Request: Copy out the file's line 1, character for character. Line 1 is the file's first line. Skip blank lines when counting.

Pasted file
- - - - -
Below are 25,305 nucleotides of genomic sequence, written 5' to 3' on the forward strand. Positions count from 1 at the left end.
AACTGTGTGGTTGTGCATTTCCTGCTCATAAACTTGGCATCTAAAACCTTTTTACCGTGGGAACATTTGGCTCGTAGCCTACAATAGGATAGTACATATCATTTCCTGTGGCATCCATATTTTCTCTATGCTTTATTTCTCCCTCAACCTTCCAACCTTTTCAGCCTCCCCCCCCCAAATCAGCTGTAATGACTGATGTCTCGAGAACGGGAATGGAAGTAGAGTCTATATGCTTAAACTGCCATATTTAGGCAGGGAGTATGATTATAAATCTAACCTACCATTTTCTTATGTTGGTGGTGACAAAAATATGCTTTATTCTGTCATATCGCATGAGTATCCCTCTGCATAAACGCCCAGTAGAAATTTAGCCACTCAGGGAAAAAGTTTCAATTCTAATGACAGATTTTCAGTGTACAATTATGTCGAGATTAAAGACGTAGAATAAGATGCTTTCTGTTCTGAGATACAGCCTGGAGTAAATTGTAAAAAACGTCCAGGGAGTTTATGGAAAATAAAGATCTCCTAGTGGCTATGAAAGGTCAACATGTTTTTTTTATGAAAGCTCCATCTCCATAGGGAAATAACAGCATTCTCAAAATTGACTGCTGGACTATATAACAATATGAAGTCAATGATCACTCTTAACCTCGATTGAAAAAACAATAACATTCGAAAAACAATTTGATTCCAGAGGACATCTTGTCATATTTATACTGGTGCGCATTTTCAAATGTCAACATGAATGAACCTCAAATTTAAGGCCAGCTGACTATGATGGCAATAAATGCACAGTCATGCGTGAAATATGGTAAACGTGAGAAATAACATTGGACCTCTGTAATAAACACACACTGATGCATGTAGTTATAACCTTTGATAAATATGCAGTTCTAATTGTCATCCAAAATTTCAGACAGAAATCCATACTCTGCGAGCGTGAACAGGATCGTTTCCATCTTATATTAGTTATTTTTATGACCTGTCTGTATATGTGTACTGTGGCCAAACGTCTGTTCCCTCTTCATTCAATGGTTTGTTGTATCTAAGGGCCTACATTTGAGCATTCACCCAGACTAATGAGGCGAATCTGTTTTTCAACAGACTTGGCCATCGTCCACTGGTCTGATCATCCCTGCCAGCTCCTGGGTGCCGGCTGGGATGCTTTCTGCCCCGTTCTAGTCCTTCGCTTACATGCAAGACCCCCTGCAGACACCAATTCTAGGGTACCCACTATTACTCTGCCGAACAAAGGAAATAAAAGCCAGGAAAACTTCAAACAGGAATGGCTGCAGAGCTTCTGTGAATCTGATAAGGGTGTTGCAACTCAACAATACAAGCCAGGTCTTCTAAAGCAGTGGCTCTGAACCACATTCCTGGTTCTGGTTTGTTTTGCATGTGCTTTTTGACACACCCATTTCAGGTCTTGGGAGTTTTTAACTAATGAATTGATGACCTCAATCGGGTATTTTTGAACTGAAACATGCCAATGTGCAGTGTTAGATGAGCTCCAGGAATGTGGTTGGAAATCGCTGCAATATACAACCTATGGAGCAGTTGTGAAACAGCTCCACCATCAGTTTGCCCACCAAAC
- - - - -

Below are 25,305 nucleotides of genomic sequence, written 5' to 3' on the forward strand. Positions count from 1 at the left end.